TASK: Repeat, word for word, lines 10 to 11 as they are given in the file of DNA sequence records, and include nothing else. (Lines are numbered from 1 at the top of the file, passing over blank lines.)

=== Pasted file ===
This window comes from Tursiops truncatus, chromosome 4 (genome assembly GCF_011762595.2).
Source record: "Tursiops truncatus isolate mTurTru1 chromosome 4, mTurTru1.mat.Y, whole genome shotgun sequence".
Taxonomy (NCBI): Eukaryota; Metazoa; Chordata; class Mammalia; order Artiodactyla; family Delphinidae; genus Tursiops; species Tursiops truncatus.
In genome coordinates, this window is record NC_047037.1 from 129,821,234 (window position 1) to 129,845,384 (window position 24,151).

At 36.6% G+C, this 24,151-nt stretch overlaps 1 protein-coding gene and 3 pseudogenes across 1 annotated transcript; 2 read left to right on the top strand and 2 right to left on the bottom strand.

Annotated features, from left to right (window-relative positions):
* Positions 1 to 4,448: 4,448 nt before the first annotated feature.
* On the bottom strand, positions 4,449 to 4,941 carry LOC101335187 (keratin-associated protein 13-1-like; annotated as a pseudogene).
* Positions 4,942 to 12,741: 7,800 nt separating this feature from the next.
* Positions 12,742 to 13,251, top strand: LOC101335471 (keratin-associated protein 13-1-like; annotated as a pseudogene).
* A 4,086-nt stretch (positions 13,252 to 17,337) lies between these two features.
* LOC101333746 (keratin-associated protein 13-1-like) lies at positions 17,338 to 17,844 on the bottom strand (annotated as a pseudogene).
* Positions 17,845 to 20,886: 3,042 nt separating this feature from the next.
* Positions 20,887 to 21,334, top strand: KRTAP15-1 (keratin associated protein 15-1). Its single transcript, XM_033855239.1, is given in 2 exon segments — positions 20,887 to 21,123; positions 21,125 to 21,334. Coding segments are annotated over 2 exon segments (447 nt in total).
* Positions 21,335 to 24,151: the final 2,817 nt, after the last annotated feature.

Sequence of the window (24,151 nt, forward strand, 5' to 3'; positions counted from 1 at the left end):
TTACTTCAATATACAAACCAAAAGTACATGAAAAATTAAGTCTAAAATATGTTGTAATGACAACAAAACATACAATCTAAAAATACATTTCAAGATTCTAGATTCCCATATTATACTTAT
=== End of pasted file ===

* Positions 12,742 to 13,251, top strand: LOC101335471 (keratin-associated protein 13-1-like; annotated as a pseudogene).
* A 4,086-nt stretch (positions 13,252 to 17,337) lies between these two features.